Ratings agencies use letter grades or other ranking systems to indicate creditworthiness. Credit ratings aren't an exact science. Rather, they're an opinion based on historical and forward-looking information about a corporation and its business environment, according to the Standard & Poor's "Guide to Credit Rating Essentials." Ratings are relative, not absolute, and none is a guarantee.
"For example, a corporate bond that is rated 'AA' is viewed by the rating agency as having a higher credit quality than a corporate bond with a 'BBB' rating. But the 'AA' rating isn't a guarantee it will not default, only that in the agency's opinion, it is less likely to default than the 'BBB' bond,'" the guide states.
Ratings also can be grouped into two broader categories: investment grade and noninvestment grade, Leggett says. A bank that gets a noninvestment grade rating, sometimes known as a "junk" rating, is more likely to be "really troubled," he says.
Most bank customers don't need to be concerned about a bank's credit rating for one good reason: deposit insurance backed by the U.S. government through the Federal Deposit Insurance Corp., or FDIC.
"For retail bank customers, (a credit rating) should be a nonissue because they have deposit insurance, and their funds aren't at risk," Leggett says.
FDIC insurance protects all bank deposit accounts up to $250,000 per depositor, per insured bank for each account ownership category, according to the FDIC. In some situations, depositors may have additional coverage, which is subject to federal law and FDIC requirements.
Credit line cuts
Those who have a sizable open-ended loan, such as a home equity or business line of credit, might be affected if a bank's creditworthiness slumps. That's because troubled banks typically need to preserve capital and improve liquidity, two aims that don't mesh well with big new loans, Leggett says.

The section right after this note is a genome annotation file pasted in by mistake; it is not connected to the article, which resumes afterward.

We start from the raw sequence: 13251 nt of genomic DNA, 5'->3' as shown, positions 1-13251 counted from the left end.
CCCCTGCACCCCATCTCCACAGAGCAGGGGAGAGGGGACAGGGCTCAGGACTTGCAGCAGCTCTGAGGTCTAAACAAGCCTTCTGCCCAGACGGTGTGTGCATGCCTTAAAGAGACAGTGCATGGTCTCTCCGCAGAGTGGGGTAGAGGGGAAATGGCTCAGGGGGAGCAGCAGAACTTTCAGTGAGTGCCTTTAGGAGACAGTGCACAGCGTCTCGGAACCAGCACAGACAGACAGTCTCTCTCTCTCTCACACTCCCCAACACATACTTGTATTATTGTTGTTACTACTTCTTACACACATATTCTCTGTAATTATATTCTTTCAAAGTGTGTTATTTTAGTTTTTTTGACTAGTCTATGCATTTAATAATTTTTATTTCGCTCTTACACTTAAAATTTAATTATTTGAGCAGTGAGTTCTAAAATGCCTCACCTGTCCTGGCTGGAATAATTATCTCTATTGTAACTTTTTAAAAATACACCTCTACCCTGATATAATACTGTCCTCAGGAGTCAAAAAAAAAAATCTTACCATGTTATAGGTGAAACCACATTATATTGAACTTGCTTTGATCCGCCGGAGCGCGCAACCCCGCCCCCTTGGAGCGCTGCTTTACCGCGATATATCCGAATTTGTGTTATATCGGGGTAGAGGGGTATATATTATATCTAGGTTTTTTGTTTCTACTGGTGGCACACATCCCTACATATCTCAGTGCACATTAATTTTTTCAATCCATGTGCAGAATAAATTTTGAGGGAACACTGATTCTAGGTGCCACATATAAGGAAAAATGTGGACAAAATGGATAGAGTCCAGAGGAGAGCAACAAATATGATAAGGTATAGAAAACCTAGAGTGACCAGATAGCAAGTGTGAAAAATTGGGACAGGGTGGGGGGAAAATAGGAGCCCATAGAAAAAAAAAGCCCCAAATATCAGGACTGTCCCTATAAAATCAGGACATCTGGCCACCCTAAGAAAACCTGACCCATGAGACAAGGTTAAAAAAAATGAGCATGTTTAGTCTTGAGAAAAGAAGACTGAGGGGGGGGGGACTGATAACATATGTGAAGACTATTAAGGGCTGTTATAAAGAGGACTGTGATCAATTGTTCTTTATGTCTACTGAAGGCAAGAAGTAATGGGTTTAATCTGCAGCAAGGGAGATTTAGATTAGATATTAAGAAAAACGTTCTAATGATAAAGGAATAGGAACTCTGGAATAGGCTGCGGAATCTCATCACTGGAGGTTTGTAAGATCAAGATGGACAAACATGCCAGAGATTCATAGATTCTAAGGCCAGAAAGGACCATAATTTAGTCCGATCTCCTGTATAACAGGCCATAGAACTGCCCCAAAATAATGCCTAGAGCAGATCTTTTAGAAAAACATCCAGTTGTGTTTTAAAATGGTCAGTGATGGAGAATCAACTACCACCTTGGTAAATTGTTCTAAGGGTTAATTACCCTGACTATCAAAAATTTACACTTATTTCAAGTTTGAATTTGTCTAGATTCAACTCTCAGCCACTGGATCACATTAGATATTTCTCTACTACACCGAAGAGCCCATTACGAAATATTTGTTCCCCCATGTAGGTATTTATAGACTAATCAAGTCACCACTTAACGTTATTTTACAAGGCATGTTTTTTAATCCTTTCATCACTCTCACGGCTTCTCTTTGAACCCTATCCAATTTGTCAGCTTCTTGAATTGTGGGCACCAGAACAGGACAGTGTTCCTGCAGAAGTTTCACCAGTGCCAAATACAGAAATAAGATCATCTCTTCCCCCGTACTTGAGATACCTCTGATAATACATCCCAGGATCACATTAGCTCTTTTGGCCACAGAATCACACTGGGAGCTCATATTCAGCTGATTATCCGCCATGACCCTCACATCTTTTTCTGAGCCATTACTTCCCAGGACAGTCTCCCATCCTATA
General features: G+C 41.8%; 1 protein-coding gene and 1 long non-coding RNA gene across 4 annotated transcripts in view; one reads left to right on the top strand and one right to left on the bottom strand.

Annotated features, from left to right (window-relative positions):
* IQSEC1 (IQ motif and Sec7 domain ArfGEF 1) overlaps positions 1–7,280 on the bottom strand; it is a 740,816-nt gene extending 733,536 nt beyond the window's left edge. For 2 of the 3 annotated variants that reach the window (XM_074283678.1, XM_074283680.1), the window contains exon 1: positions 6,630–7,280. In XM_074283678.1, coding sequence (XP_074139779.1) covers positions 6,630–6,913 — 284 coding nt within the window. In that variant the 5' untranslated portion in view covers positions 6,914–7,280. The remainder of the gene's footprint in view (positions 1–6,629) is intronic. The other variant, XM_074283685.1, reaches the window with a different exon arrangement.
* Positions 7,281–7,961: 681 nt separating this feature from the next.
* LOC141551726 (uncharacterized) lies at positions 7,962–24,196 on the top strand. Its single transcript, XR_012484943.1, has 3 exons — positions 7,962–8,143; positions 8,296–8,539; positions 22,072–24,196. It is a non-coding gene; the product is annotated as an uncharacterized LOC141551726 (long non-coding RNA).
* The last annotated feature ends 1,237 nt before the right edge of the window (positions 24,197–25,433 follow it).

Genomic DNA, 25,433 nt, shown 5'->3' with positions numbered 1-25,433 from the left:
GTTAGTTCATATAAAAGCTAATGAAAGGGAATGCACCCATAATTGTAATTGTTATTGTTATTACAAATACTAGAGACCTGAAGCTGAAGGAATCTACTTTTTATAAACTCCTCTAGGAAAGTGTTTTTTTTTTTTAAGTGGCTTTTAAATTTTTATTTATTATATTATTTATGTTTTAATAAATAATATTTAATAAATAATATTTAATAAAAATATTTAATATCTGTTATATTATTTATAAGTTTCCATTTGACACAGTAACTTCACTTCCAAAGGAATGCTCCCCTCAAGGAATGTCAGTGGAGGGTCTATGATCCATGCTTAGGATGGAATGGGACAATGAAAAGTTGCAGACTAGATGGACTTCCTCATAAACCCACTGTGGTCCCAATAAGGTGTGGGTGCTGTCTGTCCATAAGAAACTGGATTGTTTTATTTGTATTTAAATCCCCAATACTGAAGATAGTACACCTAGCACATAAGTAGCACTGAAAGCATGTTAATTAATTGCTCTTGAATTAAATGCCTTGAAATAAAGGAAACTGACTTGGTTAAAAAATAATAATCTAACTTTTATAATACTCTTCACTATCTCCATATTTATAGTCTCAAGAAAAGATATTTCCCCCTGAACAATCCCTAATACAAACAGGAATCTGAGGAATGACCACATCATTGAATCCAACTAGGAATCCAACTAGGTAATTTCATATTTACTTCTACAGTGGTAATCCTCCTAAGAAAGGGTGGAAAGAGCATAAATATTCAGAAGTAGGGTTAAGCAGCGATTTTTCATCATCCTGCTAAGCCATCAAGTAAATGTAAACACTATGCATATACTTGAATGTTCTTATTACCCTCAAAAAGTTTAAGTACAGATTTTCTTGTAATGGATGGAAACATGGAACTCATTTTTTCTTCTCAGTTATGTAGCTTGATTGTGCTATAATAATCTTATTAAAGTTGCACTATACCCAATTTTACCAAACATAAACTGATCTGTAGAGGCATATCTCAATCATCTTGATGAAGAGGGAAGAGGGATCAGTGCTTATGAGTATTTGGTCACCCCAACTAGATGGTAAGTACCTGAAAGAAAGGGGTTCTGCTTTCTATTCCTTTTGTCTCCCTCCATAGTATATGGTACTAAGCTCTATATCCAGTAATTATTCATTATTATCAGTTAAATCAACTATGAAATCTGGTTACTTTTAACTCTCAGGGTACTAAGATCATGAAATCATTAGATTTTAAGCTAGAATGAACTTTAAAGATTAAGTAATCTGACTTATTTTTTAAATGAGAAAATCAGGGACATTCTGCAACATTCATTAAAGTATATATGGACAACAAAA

"If a bank has slipped into a junk investment rating, a lot of times it isn't going to be in a position to extend credit," he says. "An institution in that situation probably would begin to start to rein in its credit lines."
A troubled bank also might be in cost-cutting mode, affecting customers in less-direct ways.
"(The bank) may begin looking at closing unprofitable branches and laying off employees. Those would be responses, especially if (the bank has) fundamental credit problems," Leggett says.
Bert Ely, a banking consultant with Ely & Co. in Alexandria, Va., also says customers who have a "substantial borrowing position" with a bank might want to keep tabs on that bank's financial condition.
But Ely also warns credit ratings are "notoriously inaccurate." He says borrowers "shouldn't put too much faith in them."
"Ratings are based on historic information with some projection of trends. But sometimes the information isn't good, and the projections are just that," he says. "Not that ratings should be totally disregarded, but they're not articles of faith and should not be treated as such."
The Securities and Exchange Commission recently issued its first-ever regulatory report about credit rating agencies. Focusing on 10 large agencies known as "nationally recognized statistical rating organizations," or "NRSROs," the report identified a number of concerns. Some of those included "apparent failures in some instances to follow ratings methodologies and procedures, to make timely and accurate disclosures, to establish effective internal control structures of the rating process and to adequately manage conflicts of interest."
The report also noted that "in some cases, the NRSROs have already taken steps to address such concerns."
One other limitation is credit ratings don't detect bank fraud, meaning that can be a risk for customers, even if the bank has a high rating, Ely says.
"Fraud is a cause of failure in small banks," Ely says. "We've seen a number of these situations over the years when banks looked perfectly healthy on the outside and didn't have credit quality problems, and suddenly internal fraud was discovered and the bank would fail."